She has no concerns other than when I might drop some Kix on the ground, how she can make herself look pathetic enough to get an invite onto our bed, or what time lunch will be served. Food is an important component in her life, the curse of being a Labrador.
I mentioned on Sunday that my husband had work from 0900 until 0900 the next day. He was able to slip home and say hello for about ten minutes around 2300, but then had to resume his duties as basically a babysitter for a barracks full of young soldiers.
At around 0415, I woke up to the sound of the garage door opening. It was The Hubby! I was so excited to spend a few hours with him and I asked if he was home "for good", only to hear from him that he was only home to file a report because he had no internet access where he was.
It turns out that he had to retrieve a soldier at some random parking lot from the police because he was caught huffing. The Hubby had to drive alone with someone who was obviously high and potentially dangerous.
After twenty brief minutes home, he was off again, and I was left alone with just my thoughts and a dog who was blissfully sound asleep.
My mind started racing. I should not have to worry about my husband while he is still here in Texas. If I can't make it through one night without being distraught with anxiety, how am I going to deal with a deployment lasting anywhere between nine and fifteen months?
The Hubby will be sent off into a war zone next year. When I was told about his first deployment my immediate reaction was: "Isn't that just kick-you-in-the-crotch, spit-on-your-neck fantastic?" Actually, it was more like a series of curse words that would have made even my sister blush.
But after that initial reaction had passed, I just sat for no more than two minutes. I sank down on the floor--partly because we had no chairs yet, but mostly because I just had to sit. And then I went about my day.
There were no tears or screaming into pillows. Just sitting and a big sigh.
While we have dealt with long distance for numerous years, I always knew that he would be completely safe at West Point and at least relatively safe at Ranger School. All I had to do was miss him.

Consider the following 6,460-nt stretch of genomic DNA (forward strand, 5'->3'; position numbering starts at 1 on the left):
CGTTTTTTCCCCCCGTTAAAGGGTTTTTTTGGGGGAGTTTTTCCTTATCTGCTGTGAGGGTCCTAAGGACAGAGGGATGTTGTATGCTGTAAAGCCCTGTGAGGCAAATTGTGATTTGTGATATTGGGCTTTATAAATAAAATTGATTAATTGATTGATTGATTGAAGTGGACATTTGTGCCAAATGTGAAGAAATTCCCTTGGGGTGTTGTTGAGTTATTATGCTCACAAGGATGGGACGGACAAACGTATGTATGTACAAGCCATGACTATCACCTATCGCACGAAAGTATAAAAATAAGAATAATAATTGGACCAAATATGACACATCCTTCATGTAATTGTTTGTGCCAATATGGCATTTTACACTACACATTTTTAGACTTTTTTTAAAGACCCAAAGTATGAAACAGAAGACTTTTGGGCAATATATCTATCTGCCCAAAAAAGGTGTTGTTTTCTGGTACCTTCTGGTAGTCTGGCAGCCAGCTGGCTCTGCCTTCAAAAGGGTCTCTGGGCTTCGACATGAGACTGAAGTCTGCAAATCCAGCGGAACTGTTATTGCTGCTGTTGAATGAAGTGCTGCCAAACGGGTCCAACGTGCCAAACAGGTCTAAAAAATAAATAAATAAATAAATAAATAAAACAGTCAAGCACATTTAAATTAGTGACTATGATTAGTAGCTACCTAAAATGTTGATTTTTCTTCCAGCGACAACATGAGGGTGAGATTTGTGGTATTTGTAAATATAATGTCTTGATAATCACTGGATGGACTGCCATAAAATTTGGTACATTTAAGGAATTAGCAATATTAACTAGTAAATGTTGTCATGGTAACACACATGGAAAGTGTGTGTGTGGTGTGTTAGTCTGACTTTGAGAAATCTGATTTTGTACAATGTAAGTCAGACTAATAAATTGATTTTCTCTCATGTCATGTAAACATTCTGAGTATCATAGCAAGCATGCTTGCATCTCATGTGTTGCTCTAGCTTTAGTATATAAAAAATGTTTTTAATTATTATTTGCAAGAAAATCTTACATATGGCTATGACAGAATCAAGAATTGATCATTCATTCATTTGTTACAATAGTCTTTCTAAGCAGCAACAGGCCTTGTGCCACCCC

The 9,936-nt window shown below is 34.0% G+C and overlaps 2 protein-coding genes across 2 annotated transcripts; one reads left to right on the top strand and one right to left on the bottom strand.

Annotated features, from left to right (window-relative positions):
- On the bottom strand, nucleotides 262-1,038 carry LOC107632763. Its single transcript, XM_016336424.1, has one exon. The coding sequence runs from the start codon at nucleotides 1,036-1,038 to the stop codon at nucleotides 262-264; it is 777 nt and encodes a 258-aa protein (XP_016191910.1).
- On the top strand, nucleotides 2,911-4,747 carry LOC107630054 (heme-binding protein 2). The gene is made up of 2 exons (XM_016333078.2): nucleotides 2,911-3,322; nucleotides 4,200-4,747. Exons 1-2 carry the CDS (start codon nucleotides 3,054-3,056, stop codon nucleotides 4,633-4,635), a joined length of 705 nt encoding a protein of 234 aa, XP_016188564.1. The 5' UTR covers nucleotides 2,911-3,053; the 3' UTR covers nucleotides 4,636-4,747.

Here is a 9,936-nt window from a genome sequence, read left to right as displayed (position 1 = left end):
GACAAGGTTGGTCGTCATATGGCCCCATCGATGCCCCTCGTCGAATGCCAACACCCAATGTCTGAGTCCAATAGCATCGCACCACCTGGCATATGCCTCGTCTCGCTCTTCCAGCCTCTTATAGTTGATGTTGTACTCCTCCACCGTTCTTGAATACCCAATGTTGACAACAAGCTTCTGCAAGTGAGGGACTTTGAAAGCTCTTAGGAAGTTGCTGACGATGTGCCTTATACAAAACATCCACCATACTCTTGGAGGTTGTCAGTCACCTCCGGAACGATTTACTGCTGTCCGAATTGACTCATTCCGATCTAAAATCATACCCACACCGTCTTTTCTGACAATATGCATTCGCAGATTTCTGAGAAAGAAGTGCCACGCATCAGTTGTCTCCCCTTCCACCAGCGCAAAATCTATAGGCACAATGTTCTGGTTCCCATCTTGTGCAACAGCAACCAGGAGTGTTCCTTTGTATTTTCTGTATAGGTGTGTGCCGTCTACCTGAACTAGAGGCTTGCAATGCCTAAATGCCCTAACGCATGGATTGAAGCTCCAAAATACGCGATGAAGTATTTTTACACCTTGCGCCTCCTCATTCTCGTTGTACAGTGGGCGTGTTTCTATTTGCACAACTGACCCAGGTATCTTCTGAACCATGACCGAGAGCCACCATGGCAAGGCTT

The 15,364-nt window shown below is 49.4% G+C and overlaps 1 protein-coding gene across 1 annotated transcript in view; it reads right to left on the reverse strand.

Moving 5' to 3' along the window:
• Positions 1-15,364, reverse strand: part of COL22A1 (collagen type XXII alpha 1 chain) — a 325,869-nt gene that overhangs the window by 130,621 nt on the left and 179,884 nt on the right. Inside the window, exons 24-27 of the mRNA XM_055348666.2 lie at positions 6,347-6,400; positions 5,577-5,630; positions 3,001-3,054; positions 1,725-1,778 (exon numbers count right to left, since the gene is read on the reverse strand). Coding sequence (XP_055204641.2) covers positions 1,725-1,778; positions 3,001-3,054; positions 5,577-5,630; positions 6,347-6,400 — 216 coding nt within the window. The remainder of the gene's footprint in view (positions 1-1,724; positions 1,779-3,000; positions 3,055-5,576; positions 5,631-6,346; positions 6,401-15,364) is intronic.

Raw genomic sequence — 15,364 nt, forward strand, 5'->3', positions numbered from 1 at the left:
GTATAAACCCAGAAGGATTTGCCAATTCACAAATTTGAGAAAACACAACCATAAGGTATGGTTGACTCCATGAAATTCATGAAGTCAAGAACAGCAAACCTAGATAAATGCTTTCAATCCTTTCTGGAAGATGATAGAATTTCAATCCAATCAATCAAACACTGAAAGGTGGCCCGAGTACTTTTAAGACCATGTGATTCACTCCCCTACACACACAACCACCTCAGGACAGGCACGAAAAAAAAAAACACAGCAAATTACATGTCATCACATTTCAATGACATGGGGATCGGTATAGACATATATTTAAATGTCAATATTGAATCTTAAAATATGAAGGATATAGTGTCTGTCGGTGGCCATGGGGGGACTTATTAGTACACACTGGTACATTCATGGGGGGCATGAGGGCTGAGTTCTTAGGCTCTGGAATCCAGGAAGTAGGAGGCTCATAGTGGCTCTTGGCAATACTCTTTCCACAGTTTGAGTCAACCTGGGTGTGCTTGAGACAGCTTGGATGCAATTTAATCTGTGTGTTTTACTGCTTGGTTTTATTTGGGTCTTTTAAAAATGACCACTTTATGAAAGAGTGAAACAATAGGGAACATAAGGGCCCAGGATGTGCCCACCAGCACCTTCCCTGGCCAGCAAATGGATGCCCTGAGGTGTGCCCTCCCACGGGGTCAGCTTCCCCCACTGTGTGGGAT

But Iraq is unpredictable and dangerous. There are people there who have dedicated their lives to kill men and women like The Hubby. The Hubby, my incredible husband who has done nothing wrong in his twenty-three years of life. All he desires to do is serve the beloved country that has been so great to him and his family and to take care of his new bride.
When I agreed to marry a soldier, I knew that at least one deployment would be in our future. During our first week here at Fort Hood, I saw a Colonel without a deployment patch. Secretly and selfishly, I saw a little ray of hope. Maybe we could make it all the way to his retirement without a single deployment! Oh, how marvelous would it be to spend every single day with the love of my life?
But I also knew that The Hubby would never be satisfied with this idea, no matter how happy we make each other. He has spent the last five years of his life preparing for battle. How disappointing would it be to never put to use what you have poured blood, sweat and tears into?
So, after some sleepless moments, I have come to the following conclusion: All I can do is support him as his wife. I need to trust that all these years of training that has put many miles between us has been enough to keep him safe. Sure, I can worry and be envious of our well-rested dog, but what good will that do really?
I may have to remind myself of all this when I hug and kiss him "see you later" next year, but, as of now, I am okay. We are okay.
In case you didn't know this already, I absolutely adore my husband.
If you made it all the way to the end of this post, bravo. I sincerely apologize for drawing you in with a video of a dog and then drowning you in my sorrows. I promise to go back to my ridiculous ramblings next time.